- Place the outside fabric on top with right sides together. You will have created a sandwich with the zipper in the middle.
- Using a zipper foot, stitch along the zipper.
- Open up the seam and press using a pressing cloth. Remember not to place the iron on the plastic as it will melt.
- Sew the other side of the zipper the same way. The zipper will be placed between the outside and inside fabrics which will be right sides together.
- Open up.
- Put the lining sides together and the outside fabric pieces together and sew all the way around leaving a gap at the bottom of the lining.
- Turn right side out through the gap and stitch closed. You should use matching thread.
- Poke the lining to the inside and you are all done!
Laminated Fabric Projects
Here are some suggestions for different projects that benefit from laminated vinyl fabric:
- Wipeable baby bibs
- Reusable lunch bags
- Kitchen aprons
- Bathroom wash bags
- Pool and beach tote bags
- Place mats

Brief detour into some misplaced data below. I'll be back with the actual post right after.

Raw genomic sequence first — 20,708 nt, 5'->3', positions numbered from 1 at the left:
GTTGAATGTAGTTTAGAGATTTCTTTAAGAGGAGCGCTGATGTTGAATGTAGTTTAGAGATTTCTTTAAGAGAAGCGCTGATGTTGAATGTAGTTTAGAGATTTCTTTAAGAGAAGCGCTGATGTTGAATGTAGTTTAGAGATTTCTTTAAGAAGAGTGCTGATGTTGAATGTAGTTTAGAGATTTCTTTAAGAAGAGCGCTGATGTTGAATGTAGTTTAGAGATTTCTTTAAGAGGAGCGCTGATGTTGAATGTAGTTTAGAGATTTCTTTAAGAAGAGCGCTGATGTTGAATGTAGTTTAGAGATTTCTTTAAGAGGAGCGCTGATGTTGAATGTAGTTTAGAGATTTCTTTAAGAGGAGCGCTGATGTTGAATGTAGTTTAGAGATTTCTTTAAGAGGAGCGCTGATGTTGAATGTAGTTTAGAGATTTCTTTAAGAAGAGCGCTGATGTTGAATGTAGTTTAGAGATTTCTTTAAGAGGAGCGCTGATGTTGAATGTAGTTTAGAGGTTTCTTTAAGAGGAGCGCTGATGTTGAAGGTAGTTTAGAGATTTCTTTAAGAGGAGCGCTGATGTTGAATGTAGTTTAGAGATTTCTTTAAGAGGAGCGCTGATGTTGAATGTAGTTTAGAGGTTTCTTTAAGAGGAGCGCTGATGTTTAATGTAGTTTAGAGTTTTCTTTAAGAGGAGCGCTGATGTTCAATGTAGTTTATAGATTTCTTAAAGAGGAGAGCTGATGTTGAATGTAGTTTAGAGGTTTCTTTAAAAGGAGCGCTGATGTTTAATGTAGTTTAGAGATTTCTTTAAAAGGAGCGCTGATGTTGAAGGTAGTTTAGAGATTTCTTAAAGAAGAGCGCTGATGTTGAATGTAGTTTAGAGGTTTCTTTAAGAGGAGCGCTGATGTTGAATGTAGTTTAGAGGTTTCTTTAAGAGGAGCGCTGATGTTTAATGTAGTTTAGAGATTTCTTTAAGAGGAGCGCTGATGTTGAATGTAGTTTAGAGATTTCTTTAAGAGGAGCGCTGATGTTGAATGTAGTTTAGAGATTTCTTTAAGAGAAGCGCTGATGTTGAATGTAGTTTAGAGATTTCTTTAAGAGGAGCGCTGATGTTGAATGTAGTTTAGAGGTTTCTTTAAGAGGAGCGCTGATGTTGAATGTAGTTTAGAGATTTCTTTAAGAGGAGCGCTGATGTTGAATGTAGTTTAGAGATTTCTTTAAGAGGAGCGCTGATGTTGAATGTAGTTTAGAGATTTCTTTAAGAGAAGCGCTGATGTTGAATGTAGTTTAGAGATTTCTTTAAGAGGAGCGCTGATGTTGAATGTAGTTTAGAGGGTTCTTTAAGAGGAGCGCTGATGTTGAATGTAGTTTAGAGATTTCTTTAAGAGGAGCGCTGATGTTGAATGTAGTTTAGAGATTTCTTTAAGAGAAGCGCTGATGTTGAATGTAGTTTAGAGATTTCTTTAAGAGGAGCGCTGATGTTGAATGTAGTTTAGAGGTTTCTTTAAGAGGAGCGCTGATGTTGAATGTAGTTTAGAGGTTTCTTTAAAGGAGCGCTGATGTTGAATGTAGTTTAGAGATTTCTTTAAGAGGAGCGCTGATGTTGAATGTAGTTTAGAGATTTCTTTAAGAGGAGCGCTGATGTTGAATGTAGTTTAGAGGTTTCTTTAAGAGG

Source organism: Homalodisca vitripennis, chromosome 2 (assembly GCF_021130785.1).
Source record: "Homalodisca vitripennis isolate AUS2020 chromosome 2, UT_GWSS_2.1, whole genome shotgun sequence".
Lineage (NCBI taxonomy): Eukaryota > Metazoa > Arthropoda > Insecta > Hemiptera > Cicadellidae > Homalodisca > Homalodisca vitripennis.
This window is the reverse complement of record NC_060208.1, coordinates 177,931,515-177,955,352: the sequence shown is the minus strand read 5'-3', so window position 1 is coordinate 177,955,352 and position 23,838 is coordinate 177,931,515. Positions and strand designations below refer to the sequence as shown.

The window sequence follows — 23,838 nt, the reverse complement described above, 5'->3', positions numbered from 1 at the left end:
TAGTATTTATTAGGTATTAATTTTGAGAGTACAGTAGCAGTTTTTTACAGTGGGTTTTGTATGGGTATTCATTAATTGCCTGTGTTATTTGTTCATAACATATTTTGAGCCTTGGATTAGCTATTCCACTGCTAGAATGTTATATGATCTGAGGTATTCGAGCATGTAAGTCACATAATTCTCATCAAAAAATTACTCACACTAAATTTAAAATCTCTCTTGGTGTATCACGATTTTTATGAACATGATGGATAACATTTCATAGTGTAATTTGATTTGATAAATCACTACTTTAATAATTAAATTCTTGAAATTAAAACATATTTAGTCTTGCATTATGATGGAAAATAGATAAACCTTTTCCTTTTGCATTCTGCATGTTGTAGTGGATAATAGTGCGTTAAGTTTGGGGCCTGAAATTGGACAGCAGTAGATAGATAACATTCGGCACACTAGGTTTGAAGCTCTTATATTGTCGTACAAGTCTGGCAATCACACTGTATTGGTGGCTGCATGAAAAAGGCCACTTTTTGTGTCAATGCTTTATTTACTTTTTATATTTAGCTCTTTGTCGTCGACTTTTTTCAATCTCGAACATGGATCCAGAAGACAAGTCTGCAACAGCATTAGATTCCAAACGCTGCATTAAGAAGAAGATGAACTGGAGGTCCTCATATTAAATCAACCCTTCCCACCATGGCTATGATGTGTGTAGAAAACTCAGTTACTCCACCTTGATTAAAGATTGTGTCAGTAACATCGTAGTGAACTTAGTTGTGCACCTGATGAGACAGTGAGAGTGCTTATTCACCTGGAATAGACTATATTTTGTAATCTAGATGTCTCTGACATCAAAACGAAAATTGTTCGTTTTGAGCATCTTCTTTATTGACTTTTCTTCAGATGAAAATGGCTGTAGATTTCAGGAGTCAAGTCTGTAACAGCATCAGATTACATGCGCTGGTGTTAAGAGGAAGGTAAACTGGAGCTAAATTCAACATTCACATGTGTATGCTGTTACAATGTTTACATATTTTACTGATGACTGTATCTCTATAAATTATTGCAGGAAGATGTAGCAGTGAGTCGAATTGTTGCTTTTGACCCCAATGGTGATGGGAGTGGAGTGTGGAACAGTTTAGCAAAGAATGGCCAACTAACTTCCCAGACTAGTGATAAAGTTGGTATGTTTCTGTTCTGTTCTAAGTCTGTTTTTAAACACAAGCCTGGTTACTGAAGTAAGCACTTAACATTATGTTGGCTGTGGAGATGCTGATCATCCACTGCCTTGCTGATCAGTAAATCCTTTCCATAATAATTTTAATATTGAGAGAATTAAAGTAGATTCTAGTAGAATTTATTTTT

Tips for Using Laminated Fabric
Here are some extra tips to consider when using laminated fabric:
- DESIGN CHOICE - Keep it simple. Laminated fabric will not pleat, tuck and curve easily.
- TEST - Test your machine settings on a scrap before sewing with laminate fabric.
- FOOT - See if your machine has or needs a special foot to sew laminated fabric. Due to the sticky nature of the vinyl, a walking foot or Teflon foot can help it glide under the foot as you sew. This will minimize skipped stitches.
- NEEDLES - Remember to check your machine’s needle size because laminated fabric will be thicker than most fabrics.
- THREAD - A strong polyester thread is recommended.
- BASTING - Avoid using straight pins if possible and use clips like paper clips instead. Pins leave holes in the laminate fabric.
- FINISHING - Neaten edges with pinking shears because the laminated fabric will not fray. Avoid sewing with a serger because there will be too many holes left by the multiple needles.
- DECORATING - If you want to get fancy with some glitter or extra decorative ideas, Scatter glitter on the right side of the fabric before the laminate vinyl is set and ironed on. This is best done between step four and five. Try other ideas on a scrap first to be sure they will not upset the bonding of the vinyl.
How to Laminate Fabric - In Conclusion
Preparing and using laminated fabric is really an easy process. Taking it step-by-step and using simple patterns will ensure your success with this wonderful waterproof fabric.